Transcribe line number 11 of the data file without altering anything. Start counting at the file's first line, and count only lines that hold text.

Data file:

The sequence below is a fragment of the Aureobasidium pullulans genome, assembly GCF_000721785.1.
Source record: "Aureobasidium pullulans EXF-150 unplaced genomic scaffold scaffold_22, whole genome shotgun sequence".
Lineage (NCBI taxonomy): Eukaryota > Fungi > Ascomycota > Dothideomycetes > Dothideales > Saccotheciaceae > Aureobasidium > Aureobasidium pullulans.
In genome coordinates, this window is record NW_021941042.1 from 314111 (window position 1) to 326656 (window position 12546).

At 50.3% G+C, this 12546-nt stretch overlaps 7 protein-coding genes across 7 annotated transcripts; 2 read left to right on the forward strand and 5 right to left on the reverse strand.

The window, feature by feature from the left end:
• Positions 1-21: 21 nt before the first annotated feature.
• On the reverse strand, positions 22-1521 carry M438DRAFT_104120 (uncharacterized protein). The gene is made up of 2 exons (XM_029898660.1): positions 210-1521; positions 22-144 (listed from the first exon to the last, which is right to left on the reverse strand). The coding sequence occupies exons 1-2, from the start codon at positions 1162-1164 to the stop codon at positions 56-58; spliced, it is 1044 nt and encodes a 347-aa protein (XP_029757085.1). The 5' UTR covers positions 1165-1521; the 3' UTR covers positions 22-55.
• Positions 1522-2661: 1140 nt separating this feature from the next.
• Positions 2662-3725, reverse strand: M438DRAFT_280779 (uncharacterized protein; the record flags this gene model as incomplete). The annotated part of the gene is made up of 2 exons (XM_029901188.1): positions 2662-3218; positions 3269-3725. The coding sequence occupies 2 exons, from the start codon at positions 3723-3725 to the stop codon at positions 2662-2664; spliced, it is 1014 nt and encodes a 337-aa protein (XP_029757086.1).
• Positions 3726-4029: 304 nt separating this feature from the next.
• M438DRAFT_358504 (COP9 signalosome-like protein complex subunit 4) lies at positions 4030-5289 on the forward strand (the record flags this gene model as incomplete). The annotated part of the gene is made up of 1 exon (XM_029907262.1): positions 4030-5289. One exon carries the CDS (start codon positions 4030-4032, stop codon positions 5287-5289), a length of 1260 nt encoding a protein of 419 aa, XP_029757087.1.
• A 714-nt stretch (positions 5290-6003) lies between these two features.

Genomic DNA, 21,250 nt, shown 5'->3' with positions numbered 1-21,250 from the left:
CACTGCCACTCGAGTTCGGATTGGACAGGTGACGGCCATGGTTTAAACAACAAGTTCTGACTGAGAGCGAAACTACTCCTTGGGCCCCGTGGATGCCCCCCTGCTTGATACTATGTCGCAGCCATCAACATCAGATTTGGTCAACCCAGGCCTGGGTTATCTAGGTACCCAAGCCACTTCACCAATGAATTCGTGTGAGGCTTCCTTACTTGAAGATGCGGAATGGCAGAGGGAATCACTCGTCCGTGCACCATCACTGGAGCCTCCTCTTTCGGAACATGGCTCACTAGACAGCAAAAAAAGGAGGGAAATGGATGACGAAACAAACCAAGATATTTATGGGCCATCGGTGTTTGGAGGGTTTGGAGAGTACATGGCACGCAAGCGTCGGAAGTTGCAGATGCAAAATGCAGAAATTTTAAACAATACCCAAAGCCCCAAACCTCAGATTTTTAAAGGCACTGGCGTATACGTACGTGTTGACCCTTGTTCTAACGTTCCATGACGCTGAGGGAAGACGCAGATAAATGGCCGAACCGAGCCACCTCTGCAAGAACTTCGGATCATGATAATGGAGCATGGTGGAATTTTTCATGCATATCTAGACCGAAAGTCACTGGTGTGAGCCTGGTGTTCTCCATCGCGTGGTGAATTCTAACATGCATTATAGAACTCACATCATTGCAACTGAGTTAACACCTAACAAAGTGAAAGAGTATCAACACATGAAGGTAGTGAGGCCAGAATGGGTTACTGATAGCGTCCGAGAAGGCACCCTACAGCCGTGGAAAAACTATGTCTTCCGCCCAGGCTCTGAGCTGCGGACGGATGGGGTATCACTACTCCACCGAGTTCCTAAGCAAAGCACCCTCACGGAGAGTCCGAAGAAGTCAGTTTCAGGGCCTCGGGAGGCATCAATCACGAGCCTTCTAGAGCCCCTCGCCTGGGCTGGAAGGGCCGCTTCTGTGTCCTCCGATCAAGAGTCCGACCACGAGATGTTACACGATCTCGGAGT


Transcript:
• Positions 3726-4029: 304 nt separating this feature from the next.